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Quantification of Urban Methane Emissions: A Combination of Stationary with Mobile Measurements

Climatology Research Group, University of Münster, 48149 Münster, Germany
Author to whom correspondence should be addressed.
Atmosphere 2022, 13(10), 1596;
Received: 28 August 2022 / Revised: 20 September 2022 / Accepted: 27 September 2022 / Published: 29 September 2022
(This article belongs to the Special Issue Student-Led Research in Atmospheric Science (2nd Volume))


The mixing ratios of methane (CH4) were recorded with high temporal and spatial resolution in Münster, Germany, to identify urban CH4 sources and to quantify the overall inner city CH4 emissions. Both mobile and stationary measurement techniques were employed. The background mixing ratios showed a diurnal cycle with higher values at night under stable stratification conditions. In the industrial park, periodic peaks were detected. Ten mappings of the urban CH4 mixing ratio were made with an instrumented cargo bicycle. Repeated local increases in mixing ratios were found at 13 individual locations. The emission rate was estimated to be 22.0 g h−1 km−1. A total of five leaks from the underground gas distribution network were identified. From the increase in background mixing ratio, the overall source strength of the study area was estimated to be 24.6 g m−2 a−1, which is approximately three times the total CH4 emissions from the city’s most recent emissions report. The contribution of point sources was 0.64 g m−2 a−1, suggesting that significant additional CH4 sources exist within the study area. In the interest of climate protection, there is an urgent need for further research on the urban CH4 sources and emission fluxes in detail.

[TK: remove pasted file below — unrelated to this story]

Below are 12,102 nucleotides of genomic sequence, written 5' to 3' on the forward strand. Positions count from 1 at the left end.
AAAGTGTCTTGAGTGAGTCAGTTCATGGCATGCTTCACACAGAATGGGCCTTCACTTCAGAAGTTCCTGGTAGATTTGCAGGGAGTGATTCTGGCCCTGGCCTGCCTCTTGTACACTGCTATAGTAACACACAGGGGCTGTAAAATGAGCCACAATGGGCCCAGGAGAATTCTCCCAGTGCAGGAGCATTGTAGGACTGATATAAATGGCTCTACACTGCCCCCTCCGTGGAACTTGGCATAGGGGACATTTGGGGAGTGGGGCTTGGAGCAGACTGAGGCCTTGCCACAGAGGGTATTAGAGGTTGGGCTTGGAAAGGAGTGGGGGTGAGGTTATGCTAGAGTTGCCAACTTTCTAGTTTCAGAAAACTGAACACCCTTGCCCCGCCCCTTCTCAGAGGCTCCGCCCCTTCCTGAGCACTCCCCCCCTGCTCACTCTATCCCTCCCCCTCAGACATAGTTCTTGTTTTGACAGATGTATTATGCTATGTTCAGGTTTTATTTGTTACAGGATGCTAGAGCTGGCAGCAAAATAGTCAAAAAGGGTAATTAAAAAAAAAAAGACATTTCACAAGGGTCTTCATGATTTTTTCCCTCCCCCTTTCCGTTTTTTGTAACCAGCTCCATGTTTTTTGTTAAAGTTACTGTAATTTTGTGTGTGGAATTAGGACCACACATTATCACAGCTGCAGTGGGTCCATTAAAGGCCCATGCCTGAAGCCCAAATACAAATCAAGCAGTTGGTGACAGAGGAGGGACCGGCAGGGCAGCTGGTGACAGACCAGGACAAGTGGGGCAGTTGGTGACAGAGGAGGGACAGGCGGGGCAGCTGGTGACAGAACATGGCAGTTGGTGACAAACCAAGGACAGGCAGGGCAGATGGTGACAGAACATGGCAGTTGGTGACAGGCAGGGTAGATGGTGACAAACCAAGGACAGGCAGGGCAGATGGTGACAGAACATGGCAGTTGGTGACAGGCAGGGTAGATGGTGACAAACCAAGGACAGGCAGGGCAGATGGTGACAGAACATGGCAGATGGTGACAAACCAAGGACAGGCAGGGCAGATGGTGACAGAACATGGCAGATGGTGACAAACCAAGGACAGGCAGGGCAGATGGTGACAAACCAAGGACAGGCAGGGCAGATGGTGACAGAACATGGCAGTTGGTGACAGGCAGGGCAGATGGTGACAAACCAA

1. Introduction

Methane (CH4) is an important trace gas in the atmosphere, and, in terms of climate forcing, it is the second most important anthropogenic greenhouse gas after carbon dioxide (CO2) [1]. Compared to CO2, CH4 has a stronger warming potential and has seen increases in atmospheric concentration in recent decades despite having a shorter atmospheric residence time [2]. Global atmospheric CH4 concentrations have been increasing since the beginning of the industrial era, largely due to anthropogenic emissions from agriculture (e.g., animal husbandry, rice cultivation, biomass burning), fossil fuel production and use, and waste disposal. The anthropogenic share of annual global CH4 emissions is estimated to be about 60% [2]. Today’s atmospheric CH4 mixing ratio of 1.877 ppm (in 2019) is about 2.6 times the estimated preindustrial level in 1750 [3].